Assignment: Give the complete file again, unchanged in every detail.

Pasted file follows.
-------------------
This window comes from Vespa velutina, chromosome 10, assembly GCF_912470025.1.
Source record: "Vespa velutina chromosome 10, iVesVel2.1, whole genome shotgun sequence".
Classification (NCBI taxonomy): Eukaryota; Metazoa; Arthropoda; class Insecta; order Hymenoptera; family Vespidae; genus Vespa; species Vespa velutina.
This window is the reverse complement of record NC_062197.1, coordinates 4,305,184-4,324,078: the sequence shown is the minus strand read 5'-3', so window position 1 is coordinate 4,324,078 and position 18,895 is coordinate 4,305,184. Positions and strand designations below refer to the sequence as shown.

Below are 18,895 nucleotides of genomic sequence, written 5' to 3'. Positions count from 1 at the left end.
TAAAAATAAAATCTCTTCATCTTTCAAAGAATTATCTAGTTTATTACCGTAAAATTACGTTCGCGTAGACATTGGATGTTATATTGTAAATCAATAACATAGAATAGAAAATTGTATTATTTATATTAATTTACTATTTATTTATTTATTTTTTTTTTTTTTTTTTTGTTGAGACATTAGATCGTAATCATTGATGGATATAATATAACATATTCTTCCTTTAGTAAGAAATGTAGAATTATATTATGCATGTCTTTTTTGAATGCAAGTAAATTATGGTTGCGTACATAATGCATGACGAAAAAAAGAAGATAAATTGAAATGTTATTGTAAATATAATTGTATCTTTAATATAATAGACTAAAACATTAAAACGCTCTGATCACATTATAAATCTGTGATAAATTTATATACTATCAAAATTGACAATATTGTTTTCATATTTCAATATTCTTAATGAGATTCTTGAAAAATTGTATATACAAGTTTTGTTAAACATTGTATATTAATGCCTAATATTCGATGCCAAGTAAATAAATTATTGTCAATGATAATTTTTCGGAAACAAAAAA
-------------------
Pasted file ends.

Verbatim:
This window comes from Vespa velutina, chromosome 10, assembly GCF_912470025.1.
Source record: "Vespa velutina chromosome 10, iVesVel2.1, whole genome shotgun sequence".
Classification (NCBI taxonomy): Eukaryota; Metazoa; Arthropoda; class Insecta; order Hymenoptera; family Vespidae; genus Vespa; species Vespa velutina.
This window is the reverse complement of record NC_062197.1, coordinates 4,305,184-4,324,078: the sequence shown is the minus strand read 5'-3', so window position 1 is coordinate 4,324,078 and position 18,895 is coordinate 4,305,184. Positions and strand designations below refer to the sequence as shown.

Below are 18,895 nucleotides of genomic sequence, written 5' to 3'. Positions count from 1 at the left end.
TAAAAATAAAATCTCTTCATCTTTCAAAGAATTATCTAGTTTATTACCGTAAAATTACGTTCGCGTAGACATTGGATGTTATATTGTAAATCAATAACATAGAATAGAAAATTGTATTATTTATATTAATTTACTATTTATTTATTTATTTTTTTTTTTTTTTTTTTGTTGAGACATTAGATCGTAATCATTGATGGATATAATATAACATATTCTTCCTTTAGTAAGAAATGTAGAATTATATTATGCATGTCTTTTTTGAATGCAAGTAAATTATGGTTGCGTACATAATGCATGACGAAAAAAAGAAGATAAATTGAAATGTTATTGTAAATATAATTGTATCTTTAATATAATAGACTAAAACATTAAAACGCTCTGATCACATTATAAATCTGTGATAAATTTATATACTATCAAAATTGACAATATTGTTTTCATATTTCAATATTCTTAATGAGATTCTTGAAAAATTGTATATACAAGTTTTGTTAAACATTGTATATTAATGCCTAATATTCGATGCCAAGTAAATAAATTATTGTCAATGATAATTTTTCGGAAACAAAAAA